Abigail Williams hands Fenster T. Turnworthy the portfolio, he scans it over, shaking his head in disbelief.
“No, no, no, no…no, no, no, no…”
Miss Williams tries to interrupt. “Sir…”
Turnworthy closes it and looks eye to eye with Miss Williams for the briefest of moments; he then stands up as if a dignitary randomly entered the room.
“They can’t do this! They can’t do this I tell you!”
“I have been with the firm now for nearly twenty years. And in all that time, sure, myths were cut due to various reasons. Everything from Elton John being straight to OJ being framed, to Iraq secretly harboring Weapons of Mass Destruction, to Simon Cowell being a music expert, to those damn…Birthers! But, this…this is just reprehensible!”
“But, sir. The cost v profit analysis of this perennial myth is simply off the charts in terms of annual projected loss. In fact, every year, the deficit on this particular myth is growing and growing and growing…EXPONENTIALLY!!!”
The Accountant swings around, getting right in her face.
“But, kill Santa Claus? No way. It’s just not going to happen!”
Shoving his executive chair backwards, he frightens the ostrich and stands up. “The myth of Santa Claus has existed on Earth for nearly…” Extending his hand to the side; snapping his fingers.
“128 years, 8 months, 3 days, 12 hours, 12 minutes and….17 seconds.”
“Thank you, Beavis.”
Beavis “Rooster” Maximumium is a very very very old man. Perhaps 500, 600 years old; we don’t know. He stacks old and dusty books into impossible and pointless Jenga-like stacks.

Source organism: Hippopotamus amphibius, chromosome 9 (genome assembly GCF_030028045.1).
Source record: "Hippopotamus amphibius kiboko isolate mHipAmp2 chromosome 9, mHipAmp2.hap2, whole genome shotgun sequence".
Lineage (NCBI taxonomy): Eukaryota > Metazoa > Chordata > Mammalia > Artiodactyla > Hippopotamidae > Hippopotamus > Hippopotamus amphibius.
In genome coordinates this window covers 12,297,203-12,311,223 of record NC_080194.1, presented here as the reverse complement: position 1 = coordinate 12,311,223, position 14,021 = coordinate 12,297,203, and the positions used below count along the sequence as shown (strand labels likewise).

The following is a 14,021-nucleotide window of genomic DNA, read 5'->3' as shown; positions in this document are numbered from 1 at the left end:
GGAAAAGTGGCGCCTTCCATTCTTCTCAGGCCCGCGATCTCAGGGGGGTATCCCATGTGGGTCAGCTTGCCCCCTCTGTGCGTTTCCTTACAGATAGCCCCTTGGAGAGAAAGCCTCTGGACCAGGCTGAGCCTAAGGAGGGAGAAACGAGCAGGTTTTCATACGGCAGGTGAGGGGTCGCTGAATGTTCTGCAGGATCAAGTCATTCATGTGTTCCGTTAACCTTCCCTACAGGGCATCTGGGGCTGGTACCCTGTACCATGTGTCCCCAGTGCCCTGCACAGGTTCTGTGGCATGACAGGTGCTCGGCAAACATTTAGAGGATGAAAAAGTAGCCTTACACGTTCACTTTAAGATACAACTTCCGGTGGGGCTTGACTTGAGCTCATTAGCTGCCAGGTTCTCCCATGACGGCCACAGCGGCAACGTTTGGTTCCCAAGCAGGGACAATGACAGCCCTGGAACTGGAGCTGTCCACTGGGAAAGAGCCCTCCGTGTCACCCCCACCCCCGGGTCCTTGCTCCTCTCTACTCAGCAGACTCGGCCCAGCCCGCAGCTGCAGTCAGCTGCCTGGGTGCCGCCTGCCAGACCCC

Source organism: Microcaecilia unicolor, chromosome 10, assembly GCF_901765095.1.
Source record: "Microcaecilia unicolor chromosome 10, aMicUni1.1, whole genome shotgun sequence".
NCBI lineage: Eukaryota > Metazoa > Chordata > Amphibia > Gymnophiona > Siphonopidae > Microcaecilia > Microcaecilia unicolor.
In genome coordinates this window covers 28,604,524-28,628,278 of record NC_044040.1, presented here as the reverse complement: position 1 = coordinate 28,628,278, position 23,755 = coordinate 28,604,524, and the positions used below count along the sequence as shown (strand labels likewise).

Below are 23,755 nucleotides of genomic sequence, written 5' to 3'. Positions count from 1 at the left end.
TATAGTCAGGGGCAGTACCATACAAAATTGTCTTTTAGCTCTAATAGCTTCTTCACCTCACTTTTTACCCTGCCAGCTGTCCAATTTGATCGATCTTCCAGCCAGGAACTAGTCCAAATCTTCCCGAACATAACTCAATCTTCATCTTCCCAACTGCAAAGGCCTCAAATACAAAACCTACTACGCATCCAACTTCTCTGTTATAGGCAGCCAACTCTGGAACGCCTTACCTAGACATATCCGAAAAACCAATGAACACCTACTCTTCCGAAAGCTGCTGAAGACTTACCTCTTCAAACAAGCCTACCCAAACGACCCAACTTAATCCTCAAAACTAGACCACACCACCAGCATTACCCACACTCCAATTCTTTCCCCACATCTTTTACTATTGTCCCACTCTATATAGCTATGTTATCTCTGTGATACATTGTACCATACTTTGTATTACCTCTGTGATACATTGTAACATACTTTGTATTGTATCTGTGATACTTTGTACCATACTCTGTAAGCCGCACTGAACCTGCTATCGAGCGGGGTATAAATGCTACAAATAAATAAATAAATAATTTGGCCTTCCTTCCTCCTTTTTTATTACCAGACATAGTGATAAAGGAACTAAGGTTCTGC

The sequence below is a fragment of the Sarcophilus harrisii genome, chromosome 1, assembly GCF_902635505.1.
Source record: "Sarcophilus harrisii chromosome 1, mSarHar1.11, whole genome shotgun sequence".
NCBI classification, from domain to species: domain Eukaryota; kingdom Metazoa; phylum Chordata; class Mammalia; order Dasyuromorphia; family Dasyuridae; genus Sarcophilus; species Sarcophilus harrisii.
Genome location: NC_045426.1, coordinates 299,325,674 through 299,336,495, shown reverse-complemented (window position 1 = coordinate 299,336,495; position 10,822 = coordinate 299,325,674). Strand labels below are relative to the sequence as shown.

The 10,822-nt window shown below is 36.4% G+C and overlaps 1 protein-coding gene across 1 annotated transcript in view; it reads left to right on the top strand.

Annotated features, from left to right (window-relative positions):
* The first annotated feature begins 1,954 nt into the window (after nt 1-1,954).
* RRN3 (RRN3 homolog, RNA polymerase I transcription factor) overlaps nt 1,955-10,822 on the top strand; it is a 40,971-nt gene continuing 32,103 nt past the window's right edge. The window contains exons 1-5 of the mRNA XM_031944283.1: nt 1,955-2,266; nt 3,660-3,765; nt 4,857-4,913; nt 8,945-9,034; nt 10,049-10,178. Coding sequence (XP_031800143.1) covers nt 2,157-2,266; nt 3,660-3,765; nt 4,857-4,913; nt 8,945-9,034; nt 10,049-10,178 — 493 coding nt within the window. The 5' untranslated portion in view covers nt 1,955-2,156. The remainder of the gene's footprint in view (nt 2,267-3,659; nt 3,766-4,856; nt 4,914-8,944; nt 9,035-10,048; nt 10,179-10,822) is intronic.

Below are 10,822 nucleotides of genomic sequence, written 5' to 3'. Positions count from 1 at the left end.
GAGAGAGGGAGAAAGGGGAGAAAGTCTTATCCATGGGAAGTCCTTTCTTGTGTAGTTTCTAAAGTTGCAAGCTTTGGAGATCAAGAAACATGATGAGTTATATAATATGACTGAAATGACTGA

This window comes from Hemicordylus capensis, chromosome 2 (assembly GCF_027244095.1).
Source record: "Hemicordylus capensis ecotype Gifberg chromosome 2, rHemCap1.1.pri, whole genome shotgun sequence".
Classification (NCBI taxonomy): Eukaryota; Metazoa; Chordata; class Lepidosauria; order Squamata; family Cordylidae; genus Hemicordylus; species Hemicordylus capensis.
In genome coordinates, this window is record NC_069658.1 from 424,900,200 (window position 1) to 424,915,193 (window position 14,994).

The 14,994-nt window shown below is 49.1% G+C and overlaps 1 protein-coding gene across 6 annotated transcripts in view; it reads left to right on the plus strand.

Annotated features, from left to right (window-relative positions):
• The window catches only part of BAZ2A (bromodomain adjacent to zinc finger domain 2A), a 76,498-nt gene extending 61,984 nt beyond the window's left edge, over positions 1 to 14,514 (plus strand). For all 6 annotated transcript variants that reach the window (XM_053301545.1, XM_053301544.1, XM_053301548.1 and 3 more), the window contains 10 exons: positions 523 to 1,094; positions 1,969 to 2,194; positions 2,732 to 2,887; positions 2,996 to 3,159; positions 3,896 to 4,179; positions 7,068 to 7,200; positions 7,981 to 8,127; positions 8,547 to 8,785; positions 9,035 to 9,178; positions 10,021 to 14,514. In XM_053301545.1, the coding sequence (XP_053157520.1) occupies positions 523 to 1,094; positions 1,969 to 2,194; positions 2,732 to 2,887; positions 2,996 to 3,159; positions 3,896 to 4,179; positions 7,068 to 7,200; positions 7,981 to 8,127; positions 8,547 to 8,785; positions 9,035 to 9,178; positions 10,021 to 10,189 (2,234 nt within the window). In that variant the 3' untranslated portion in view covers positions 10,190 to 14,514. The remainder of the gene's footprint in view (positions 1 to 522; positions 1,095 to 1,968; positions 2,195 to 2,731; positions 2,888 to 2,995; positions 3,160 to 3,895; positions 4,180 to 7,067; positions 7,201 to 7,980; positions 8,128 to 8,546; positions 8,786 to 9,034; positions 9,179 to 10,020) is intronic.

“Not at all, sir. It’s my job. And it’s now 24 seconds.”
“Sorry?” inquires the accountant. Beavis continues.
“The myth of Santa Claus is classified as a Perpetual Myth, and therefore continues its run into Eternity. 31 seconds.”
The accountant checks his pocket watch.
“Yes, you’re quite right….Tell me, Beavis. And, how long have you been with the firm?”
“Well, according to my estimations…I would say: 119 years, 3 months, 1 day, six hours, 12 minutes and…” (checks his pocket-watch) “precisely 4.24 seconds.”
The accountant is clearly annoyed. “That’s my Beavis. Always there with the facts….” (back to business at hand) “Be that as it may, if we close down the Santa Claus program, then who are all the….” (carefully choosing his words) “children of Earth going to fantasize about?” Miss Williams and Bevis in harmonious unison…
“Well, there is Katie Perry, sir.”
The accountant smashes his fist on his desk.
“Little children! For Godsakes!”
The Ostrich turns its neck and SQUAWKS; the accountant continues.
“For over a century, the myth of Old Saint Nick has endured because both parents and children bonded over a unique third-party myth which unites them in a sort of shared childhood and reassures them that there’s still hope left in the world….” (a trivial aside) “And on a guaranteed annual calendar based on the twelve phases of the moon.”
“Twelve and a half.”
“Sorry?” protests the accountant. “There are twelve and a half phases of the moon?!”
This is Beavis’s big moment. For nearly a century, he has been trying to work his way back to Chief Myth Investigator. He fell on hard times after it was revealed he wasn’t actually an Earthling and was demoted to the position of “Unimportant Myth Archivist”. And, now was his chance. A chance to win the hearts and minds of the powers that be, by impressing them with his incredible knowledge of how the universe actually works.